Over the past few weeks we’ve looked at a torque multiplier to bust a lug nut loose when your impact wrench won’t do the job, a drill-powered winch to help load vehicles onto trailers and torque limiting extensions to help ensure lug nuts and bolts are properly torqued. This week’s cool tool is a prybar and a tool kit for removing those pesky plastic rivets holding your interior and exterior panels on.
This suggestion comes from reader Half-track El Camino, and they say that they’re kicking themselves for not discovering it sooner than they did. They got the tool kit to help them replace an NA Miata’s convertible top and now use it frequently.
Modern cars have a bunch of plastic parts inside and out and they’re usually attached with a variety of different fasteners. Some are screws, some are clips and some are annoying push-in fasteners or rivets. Here’s one on one of my many Smart ForTwos.
When these fasteners get old or dirty, they can become extremely hard to remove.
In theory, these fasteners are removed by pulling on the pin in the center of the rivet until the fastener releases. Then you separate your panels from the fastener. In practice, it seems these things hold on for dear life and end up destroyed as you force them to let go. If you’re a savage like me, you’ll tear those fasteners apart out of spite, then replace them with zip-ties.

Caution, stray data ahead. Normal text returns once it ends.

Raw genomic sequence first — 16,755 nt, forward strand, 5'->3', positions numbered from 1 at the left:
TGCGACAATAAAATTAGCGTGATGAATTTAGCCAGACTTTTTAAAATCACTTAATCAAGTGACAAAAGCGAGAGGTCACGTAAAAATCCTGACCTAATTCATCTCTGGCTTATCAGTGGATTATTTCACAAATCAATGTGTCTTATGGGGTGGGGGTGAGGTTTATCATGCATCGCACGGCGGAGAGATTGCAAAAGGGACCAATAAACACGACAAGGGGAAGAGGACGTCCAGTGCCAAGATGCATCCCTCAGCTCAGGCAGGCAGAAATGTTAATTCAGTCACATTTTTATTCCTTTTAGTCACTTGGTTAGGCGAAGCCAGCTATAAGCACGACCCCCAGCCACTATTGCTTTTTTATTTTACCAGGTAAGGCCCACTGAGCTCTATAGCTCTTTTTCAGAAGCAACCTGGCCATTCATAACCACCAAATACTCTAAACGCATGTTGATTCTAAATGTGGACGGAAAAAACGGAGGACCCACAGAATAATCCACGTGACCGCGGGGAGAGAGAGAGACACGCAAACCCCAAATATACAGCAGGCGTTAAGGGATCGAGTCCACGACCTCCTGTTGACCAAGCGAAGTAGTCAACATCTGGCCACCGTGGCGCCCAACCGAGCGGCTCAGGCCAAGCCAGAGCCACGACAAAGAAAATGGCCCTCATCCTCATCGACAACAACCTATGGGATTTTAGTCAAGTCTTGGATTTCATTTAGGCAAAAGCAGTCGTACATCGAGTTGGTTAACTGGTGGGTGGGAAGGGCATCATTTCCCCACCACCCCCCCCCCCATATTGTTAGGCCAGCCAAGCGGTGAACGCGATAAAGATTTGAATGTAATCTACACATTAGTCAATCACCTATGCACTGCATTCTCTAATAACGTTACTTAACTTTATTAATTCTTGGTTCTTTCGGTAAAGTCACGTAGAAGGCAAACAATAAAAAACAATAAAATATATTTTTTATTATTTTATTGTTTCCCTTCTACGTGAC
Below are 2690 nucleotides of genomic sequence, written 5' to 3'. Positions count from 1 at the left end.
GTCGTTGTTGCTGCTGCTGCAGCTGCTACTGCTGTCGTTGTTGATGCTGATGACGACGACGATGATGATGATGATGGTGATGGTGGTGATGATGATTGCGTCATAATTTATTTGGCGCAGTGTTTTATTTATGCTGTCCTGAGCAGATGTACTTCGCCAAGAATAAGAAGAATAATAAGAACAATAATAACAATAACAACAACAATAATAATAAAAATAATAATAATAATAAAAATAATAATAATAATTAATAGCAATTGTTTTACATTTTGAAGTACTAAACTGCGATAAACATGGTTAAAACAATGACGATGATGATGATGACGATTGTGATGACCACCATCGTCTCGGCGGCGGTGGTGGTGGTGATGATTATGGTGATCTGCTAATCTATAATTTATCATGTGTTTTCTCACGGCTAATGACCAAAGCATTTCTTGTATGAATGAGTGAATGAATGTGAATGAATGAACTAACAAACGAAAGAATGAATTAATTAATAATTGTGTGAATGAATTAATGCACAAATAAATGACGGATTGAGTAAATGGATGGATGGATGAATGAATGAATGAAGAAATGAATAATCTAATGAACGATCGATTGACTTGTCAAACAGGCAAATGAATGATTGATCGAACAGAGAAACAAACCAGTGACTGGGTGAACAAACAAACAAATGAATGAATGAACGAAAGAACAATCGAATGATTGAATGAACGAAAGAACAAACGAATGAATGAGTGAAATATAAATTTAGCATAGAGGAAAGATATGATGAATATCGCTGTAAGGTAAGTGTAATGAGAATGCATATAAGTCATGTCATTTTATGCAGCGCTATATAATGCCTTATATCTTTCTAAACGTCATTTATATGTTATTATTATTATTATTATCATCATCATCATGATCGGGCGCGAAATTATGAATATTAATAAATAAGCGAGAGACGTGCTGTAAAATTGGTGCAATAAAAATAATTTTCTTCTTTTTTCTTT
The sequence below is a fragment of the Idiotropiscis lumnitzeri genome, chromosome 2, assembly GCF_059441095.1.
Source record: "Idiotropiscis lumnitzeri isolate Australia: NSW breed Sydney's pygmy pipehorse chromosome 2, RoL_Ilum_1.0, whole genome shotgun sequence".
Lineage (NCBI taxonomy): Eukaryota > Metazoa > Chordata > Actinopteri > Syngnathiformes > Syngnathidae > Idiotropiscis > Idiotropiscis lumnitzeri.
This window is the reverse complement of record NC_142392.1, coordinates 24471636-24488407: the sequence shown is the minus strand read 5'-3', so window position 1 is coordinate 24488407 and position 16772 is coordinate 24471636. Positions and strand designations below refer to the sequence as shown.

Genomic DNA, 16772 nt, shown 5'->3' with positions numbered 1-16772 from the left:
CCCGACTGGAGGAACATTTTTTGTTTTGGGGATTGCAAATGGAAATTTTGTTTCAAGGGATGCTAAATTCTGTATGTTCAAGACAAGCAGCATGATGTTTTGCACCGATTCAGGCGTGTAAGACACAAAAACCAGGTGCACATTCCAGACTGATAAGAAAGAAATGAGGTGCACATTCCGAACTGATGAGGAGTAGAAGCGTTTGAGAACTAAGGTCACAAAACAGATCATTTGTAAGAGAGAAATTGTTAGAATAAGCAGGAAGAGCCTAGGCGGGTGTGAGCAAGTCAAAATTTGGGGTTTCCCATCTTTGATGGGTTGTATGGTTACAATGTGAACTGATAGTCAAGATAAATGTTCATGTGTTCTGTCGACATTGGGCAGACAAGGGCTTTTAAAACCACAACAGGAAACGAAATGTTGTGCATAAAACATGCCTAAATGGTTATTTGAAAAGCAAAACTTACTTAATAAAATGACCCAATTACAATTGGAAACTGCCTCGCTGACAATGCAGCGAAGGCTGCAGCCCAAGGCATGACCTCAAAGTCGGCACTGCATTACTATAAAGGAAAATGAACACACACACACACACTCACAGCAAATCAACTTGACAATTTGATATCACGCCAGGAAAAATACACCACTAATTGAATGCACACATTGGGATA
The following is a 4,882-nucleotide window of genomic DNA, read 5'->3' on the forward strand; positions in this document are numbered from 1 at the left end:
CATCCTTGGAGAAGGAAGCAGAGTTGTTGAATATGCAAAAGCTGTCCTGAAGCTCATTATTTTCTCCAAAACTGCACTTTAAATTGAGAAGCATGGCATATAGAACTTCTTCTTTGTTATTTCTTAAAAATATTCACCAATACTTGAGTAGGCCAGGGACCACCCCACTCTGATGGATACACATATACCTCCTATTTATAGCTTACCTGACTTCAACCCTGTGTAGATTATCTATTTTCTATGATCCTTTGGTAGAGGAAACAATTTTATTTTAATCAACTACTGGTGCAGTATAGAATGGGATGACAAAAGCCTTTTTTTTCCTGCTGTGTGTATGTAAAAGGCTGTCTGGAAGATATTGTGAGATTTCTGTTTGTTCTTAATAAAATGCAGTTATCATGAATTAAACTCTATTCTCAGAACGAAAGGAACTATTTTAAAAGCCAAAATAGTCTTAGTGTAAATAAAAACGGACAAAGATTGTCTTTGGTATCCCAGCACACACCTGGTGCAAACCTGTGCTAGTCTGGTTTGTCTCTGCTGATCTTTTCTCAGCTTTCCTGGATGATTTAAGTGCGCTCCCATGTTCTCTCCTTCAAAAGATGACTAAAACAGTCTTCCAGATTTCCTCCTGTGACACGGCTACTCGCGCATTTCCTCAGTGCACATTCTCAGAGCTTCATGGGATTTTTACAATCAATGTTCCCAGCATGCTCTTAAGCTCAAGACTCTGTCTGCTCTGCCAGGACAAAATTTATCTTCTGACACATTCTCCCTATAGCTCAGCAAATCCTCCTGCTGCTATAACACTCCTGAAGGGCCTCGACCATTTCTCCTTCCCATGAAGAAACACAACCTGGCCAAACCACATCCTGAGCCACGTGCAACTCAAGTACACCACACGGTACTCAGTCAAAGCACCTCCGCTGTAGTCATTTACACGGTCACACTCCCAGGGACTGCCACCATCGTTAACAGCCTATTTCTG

Half-track El Camino has a solution that’s a lot more civilized, a fastener remover tool!
Using it is easy. Stick it into the part that you’re supposed to pull up then let the tool do the heavy lifting. Watch the Cool Tools YouTube channel (no relation to this series) demonstrate how to use a tool like this:
The best part? A fastener remover tool is extremely cheap. The Besita 75022 model recommended by Half-track El Camino only costs about $10.
But if you want a whole suite of tools to get many kinds of plastic fasteners, our reader also bought an 88-piece interior panel removal kit that currently runs about $27.
Do you know of a weird or unique but must-have tool that every wrencher should have? Do you want to see us put a type of tool to the test and see how it performs? Shoot me an email or drop it down in the comments!